Invasive Rejuvenation is a unique form of rejuvenation that focuses on pathogen and aging damage at the cellular level.
When coupled with the healing capabilities of Trans-Dimensional Fatigue Recovery, Invasive Rejuvenation works to undo damage to the cells and restore them back to their peak condition.
First pioneered by Valentine Elizabeth I, Invasive Rejuvenation is a form of rejuvenation that focuses on the cellular level. When it’s coupled with Trans-Dimensional Fatigue Recovery, Invasive Rejuvenation works to undo damage and restore cells back to their peak condition.
How does it work?
Invasive Rejuvenation works by targeting damage at a cellular level, countering with an engineered virus that repairs the cell from the inside out. The specific kind of virus used for this approach is known as a “Non-Hostile Mobile Genetic Construct”.
This type of virus identifies the host cells and begins to replicate and repair damage in a way that is symbiotic with the cell. When performing Invasive Rejuvenation, this process takes time, but it’s able to quickly target specific areas by attaching itself to targeted proteins within the cell.
By targeting damaged cells at a cellular or sub-cellular level, Invasive Rejuvenation is able to undo the damage that causes aging and restore cells back to their peak condition. Once they’re back in top shape, it’s believed that these cells will then be able to regenerate the others around them into a similar state of health through a process known as paracrine signalling.
Why does Invasive Rejuvenation require more time?
Invasive Rejuvenation is unique in that it doesn’t target the cells specifically, but instead identifies more of a priority for specific proteins within the cell. When performing Invasive rejuvenation, this takes some time because while the virus is repairing damage, it’s also targeting the specific proteins of interest.
Invasive Rejuvenation can be performed several times to target multiple points of priority, but each time this process takes more and more time. In addition, Invasive Rejuvenation isn’t a one-and-done type procedure, instead needing to be repeated until all damage is undone or until the age of the cell requires it to be replaced.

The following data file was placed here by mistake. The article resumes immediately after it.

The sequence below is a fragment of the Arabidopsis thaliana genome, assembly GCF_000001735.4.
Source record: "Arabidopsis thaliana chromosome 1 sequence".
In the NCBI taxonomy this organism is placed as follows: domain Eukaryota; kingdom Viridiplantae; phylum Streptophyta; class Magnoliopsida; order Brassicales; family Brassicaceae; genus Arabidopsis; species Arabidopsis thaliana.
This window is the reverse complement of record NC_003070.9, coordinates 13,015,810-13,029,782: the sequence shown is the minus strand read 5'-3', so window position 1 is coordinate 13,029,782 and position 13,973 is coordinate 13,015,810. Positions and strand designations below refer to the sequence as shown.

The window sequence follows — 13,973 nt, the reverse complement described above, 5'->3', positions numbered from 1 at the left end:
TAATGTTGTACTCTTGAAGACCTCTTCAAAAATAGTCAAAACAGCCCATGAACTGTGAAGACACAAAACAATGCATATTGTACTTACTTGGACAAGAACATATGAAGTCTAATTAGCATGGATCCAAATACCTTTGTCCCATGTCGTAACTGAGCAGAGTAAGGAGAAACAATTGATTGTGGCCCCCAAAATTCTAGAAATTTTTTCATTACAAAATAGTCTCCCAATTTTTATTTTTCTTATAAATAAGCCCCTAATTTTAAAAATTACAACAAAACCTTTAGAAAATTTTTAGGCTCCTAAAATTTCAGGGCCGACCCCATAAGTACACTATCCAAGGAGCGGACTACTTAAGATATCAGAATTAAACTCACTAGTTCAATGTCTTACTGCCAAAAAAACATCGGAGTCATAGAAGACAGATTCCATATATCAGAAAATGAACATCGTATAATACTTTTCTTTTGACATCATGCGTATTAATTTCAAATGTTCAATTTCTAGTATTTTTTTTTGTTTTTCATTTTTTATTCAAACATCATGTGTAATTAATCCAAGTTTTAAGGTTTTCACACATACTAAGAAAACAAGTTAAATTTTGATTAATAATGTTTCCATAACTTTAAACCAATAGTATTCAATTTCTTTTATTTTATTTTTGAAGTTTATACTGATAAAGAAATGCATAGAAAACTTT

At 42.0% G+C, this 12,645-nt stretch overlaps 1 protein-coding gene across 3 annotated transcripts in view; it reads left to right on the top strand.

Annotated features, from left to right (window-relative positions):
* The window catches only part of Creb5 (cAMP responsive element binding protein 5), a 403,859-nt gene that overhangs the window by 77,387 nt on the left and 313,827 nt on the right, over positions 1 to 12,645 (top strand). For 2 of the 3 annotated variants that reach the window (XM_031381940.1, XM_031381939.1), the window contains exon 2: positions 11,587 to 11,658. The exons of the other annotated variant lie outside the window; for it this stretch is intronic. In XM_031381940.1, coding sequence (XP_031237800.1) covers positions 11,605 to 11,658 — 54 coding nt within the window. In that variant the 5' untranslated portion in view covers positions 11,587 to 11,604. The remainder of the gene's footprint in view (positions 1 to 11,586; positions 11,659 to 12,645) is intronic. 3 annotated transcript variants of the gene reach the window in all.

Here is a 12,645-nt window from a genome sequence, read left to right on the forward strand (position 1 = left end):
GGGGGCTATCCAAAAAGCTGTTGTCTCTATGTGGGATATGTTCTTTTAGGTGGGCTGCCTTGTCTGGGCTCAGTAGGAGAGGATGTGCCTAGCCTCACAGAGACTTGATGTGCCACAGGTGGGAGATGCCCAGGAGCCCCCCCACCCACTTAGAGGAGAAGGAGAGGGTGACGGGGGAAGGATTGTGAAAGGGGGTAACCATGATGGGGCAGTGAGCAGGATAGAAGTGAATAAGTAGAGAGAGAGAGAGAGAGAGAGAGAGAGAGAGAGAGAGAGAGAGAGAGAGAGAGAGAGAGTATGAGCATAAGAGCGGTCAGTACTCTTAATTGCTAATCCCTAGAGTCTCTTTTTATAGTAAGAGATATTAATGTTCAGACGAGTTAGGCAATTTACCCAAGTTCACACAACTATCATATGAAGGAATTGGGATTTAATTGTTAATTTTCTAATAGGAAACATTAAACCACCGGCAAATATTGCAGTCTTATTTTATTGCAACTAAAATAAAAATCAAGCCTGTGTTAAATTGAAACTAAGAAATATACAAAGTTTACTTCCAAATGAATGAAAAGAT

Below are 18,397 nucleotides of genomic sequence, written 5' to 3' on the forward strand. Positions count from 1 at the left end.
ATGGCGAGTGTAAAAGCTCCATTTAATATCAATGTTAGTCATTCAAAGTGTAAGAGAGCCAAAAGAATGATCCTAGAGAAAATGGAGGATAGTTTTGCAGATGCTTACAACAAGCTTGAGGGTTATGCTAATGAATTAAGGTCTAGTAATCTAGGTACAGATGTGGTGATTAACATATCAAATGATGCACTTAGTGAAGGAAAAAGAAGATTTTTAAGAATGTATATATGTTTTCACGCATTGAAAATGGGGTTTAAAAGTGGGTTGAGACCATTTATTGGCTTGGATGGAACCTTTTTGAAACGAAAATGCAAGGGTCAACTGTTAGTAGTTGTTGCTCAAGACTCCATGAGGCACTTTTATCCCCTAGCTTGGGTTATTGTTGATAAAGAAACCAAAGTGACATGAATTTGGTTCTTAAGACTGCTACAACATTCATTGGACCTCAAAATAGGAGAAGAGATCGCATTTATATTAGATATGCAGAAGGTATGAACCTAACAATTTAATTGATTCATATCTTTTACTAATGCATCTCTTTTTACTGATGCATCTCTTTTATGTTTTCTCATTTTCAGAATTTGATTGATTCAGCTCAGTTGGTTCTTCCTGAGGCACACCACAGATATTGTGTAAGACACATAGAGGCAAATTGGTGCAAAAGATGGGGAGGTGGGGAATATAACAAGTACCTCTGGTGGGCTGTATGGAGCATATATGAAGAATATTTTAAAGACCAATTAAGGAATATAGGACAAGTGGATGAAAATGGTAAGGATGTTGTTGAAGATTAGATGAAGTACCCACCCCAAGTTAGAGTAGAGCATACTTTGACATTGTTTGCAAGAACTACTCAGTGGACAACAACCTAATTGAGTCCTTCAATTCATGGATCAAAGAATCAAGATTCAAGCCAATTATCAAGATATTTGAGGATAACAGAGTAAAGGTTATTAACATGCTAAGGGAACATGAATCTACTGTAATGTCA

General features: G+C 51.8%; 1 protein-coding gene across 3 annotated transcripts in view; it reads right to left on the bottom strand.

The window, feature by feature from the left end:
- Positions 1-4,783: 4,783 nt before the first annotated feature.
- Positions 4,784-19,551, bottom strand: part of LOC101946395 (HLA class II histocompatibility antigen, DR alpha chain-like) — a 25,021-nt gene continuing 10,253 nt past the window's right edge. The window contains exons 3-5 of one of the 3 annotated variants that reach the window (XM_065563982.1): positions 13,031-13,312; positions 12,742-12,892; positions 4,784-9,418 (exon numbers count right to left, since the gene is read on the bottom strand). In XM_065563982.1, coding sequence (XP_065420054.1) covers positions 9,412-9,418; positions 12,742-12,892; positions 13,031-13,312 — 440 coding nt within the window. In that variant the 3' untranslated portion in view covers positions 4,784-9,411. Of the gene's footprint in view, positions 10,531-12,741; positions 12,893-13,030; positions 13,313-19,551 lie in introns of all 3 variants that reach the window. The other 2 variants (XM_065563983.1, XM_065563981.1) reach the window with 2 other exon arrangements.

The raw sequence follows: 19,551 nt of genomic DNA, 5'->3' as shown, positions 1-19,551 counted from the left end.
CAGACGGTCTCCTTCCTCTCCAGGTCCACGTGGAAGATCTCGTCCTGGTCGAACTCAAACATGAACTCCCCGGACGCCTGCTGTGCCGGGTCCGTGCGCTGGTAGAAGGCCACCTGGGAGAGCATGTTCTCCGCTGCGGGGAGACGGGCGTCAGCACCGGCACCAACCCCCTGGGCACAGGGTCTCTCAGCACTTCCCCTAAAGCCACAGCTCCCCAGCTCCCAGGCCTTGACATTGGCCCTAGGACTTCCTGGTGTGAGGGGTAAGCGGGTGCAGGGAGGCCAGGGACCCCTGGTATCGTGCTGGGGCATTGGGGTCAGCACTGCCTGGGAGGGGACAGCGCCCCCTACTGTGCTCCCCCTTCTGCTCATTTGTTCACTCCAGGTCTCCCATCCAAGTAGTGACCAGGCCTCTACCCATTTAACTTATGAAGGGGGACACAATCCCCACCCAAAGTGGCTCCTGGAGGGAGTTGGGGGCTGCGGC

What does Invasive Rejuvenation target?
Invasive rejuvenation is able to target specific areas of damage, such as:
Cellular aging and degradation (senescent cells) Damaged proteins (such as those that build up with plaque in the brain like Tau and Amyloid-?) Mitochondrial DNA damage Nucleic acid fragmentation (DNA and RNA) Reactive oxygen species within the cell
By targeting damaged cells at a cellular or sub-cellular level, Invasive Rejuvenation is able to undo the damage that causes aging and restore cells back to their peak condition. Once they’re back in top shape, it’s believed that these cells will then be able to regenerate the others around them into a similar state of health through a process known as paracrine signaling.
What comes after Invasive Rejuvenation?
After Invasive Rejuvenation has been performed and cells have been restored back to peak condition, it’s still critical to keep yourself healthy. This means exercising regularly, eating a proper diet, and staying mentally active to ensure you don’t have new damage piling up.
Exercise is one of the best ways to keep yourself in top shape, so consider adding some form of movement into your lifestyle every day to help counter against further cell degradation or damage that occurs after Invasive Rejuvenation has been completed.
If you have Invasive Rejuvenation at a younger age, it may also be beneficial to consider having this done on a regular basis as you age so that your cells can remain restored at their peak condition for longer periods of time.